The beautiful terminal in Hoboken

30 04 2015

I never tire of railway stations, especially the grand stations of old in which one can quite easily be transported back to an age when rail travel might have seemed to be all about the romance of it.

Hoboken Terminal.

Hoboken Terminal.

And its gorgeous interior.

And its gorgeous interior.

A grand old station I found myself passing through quite recently was in Hoboken, New Jersey, just across the Hudson from the Big Apple. Being on the waterfront, it was built in 1907 to also connect with trolley buses and ferry services to Lower Manhattan. This was later extended to the subway. As an early intermodal transport hub completed before the first road tunnels were dug under the Hudson, the terminal served an important role in the movement of man and material across the river to a New York in the midst of transformation. In its heyday, the terminal boasted a YMCA residence,completed in 1922 and hosted a mail sorting facility.

Hoboken Terminal at the time of its opening (source: Wikipedia – public domain).

The ferry slips at the terminal.

The ferry slips at the terminal.

The station is one that oozes with the charm of the old world, seen especially in its Beaux-Arts inspired architecture. It is a style found in several iconic stations of the era, one of which was Paris’ beautiful former Gare d’Orsay, now the Musée d’Orsay. Outwardly, the terminal’s copper clad appearance takes us back to the age of its construction. The copper, added for fire resistance – a requirement that was especially necessary seeing that the previous terminal had been consumed by a huge fire just two years prior to its construction, was quite readily available. There was as an excess of the metal procured for the erection of the area’s most famous landmark, the Statue of Liberty, which would otherwise have had to be sold for scrap.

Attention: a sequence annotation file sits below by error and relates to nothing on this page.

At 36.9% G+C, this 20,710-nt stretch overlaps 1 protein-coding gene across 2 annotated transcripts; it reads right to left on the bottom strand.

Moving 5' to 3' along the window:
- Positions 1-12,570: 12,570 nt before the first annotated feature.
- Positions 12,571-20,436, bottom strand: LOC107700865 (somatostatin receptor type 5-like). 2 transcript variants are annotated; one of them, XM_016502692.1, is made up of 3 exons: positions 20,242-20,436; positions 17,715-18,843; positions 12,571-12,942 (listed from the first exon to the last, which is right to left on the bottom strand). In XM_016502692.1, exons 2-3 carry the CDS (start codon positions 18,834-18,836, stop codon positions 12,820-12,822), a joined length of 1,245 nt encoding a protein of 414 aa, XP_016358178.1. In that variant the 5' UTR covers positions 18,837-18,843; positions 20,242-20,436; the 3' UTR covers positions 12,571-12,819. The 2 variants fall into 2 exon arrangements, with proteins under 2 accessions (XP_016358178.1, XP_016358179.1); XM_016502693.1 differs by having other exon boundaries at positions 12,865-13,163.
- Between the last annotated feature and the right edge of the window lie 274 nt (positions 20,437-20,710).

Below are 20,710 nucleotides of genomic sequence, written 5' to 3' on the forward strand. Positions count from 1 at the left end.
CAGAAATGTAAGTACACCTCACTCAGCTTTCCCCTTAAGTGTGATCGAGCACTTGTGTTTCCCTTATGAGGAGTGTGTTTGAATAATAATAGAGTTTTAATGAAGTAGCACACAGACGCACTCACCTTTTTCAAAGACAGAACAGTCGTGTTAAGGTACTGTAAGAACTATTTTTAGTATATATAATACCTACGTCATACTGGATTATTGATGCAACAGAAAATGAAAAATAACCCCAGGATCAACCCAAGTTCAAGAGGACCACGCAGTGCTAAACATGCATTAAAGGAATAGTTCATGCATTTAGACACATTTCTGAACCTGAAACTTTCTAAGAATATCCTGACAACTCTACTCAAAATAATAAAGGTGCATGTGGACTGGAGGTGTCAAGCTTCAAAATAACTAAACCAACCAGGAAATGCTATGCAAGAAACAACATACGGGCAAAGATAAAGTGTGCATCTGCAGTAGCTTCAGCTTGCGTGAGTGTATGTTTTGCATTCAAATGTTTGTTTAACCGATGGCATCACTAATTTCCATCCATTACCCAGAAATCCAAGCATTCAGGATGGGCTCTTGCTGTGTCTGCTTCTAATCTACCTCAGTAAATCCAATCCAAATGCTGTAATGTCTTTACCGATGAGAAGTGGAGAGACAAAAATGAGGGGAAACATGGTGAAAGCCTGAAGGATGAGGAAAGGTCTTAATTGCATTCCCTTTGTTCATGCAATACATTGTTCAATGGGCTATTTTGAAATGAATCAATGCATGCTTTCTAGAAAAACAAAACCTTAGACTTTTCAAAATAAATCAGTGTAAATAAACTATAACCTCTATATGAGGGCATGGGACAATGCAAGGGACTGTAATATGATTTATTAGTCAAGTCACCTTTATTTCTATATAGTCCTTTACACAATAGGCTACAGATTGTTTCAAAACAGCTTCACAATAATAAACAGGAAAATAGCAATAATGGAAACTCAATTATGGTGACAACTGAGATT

The copper clad exterior.

The copper clad exterior.

The most eye-catching and charming part of the terminal is its Waiting Room. The spacious room has a ceiling that rises to a height of 55 feet (about 17 metres) and is crowned by the most impressive of skylights. The daylight that filters through the skylight, constructed of Tiffany stained glass, casts a warm and welcoming glow on the limestone and bronze finishes of the luxuriously decorated room; as do its bronze chandeliers in the hours of darkness.

The Waiting Room and the Tiffany glass skylight.

The Waiting Room and the Tiffany glass skylight.

Another look at the Waiting Room and its magnificent skylight.

Another look at the Waiting Room and its magnificent skylight.